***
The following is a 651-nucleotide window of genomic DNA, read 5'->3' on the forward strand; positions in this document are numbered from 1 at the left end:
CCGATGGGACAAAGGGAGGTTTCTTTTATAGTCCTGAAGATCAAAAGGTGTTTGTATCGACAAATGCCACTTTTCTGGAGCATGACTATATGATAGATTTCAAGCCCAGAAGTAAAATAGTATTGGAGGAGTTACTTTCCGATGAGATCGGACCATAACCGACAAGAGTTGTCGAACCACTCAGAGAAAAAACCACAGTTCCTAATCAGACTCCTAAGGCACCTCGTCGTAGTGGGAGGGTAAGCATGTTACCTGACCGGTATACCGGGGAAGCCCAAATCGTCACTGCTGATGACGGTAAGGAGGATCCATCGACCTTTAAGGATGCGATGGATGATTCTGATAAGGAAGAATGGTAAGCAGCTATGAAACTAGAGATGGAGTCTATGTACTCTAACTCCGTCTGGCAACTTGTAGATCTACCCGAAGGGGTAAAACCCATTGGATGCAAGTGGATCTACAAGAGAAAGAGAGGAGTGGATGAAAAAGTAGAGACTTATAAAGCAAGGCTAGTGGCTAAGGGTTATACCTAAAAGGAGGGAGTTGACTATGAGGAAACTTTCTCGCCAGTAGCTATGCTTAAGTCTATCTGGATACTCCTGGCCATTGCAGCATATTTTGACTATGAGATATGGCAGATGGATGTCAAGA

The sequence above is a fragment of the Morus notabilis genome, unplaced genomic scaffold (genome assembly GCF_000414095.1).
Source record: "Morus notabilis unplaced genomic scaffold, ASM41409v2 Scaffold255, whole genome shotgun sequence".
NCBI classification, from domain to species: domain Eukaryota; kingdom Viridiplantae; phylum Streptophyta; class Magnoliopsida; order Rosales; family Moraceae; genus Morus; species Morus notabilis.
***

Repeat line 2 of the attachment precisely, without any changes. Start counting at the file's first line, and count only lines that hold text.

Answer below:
CCGATGGGACAAAGGGAGGTTTCTTTTATAGTCCTGAAGATCAAAAGGTGTTTGTATCGACAAATGCCACTTTTCTGGAGCATGACTATATGATAGATTTCAAGCCCAGAAGTAAAATAGTATTGGAGGAGTTACTTTCCGATGAGATCGGACCATAACCGACAAGAGTTGTCGAACCACTCAGAGAAAAAACCACAGTTCCTAATCAGACTCCTAAGGCACCTCGTCGTAGTGGGAGGGTAAGCATGTTACCTGACCGGTATACCGGGGAAGCCCAAATCGTCACTGCTGATGACGGTAAGGAGGATCCATCGACCTTTAAGGATGCGATGGATGATTCTGATAAGGAAGAATGGTAAGCAGCTATGAAACTAGAGATGGAGTCTATGTACTCTAACTCCGTCTGGCAACTTGTAGATCTACCCGAAGGGGTAAAACCCATTGGATGCAAGTGGATCTACAAGAGAAAGAGAGGAGTGGATGAAAAAGTAGAGACTTATAAAGCAAGGCTAGTGGCTAAGGGTTATACCTAAAAGGAGGGAGTTGACTATGAGGAAACTTTCTCGCCAGTAGCTATGCTTAAGTCTATCTGGATACTCCTGGCCATTGCAGCATATTTTGACTATGAGATATGGCAGATGGATGTCAAGA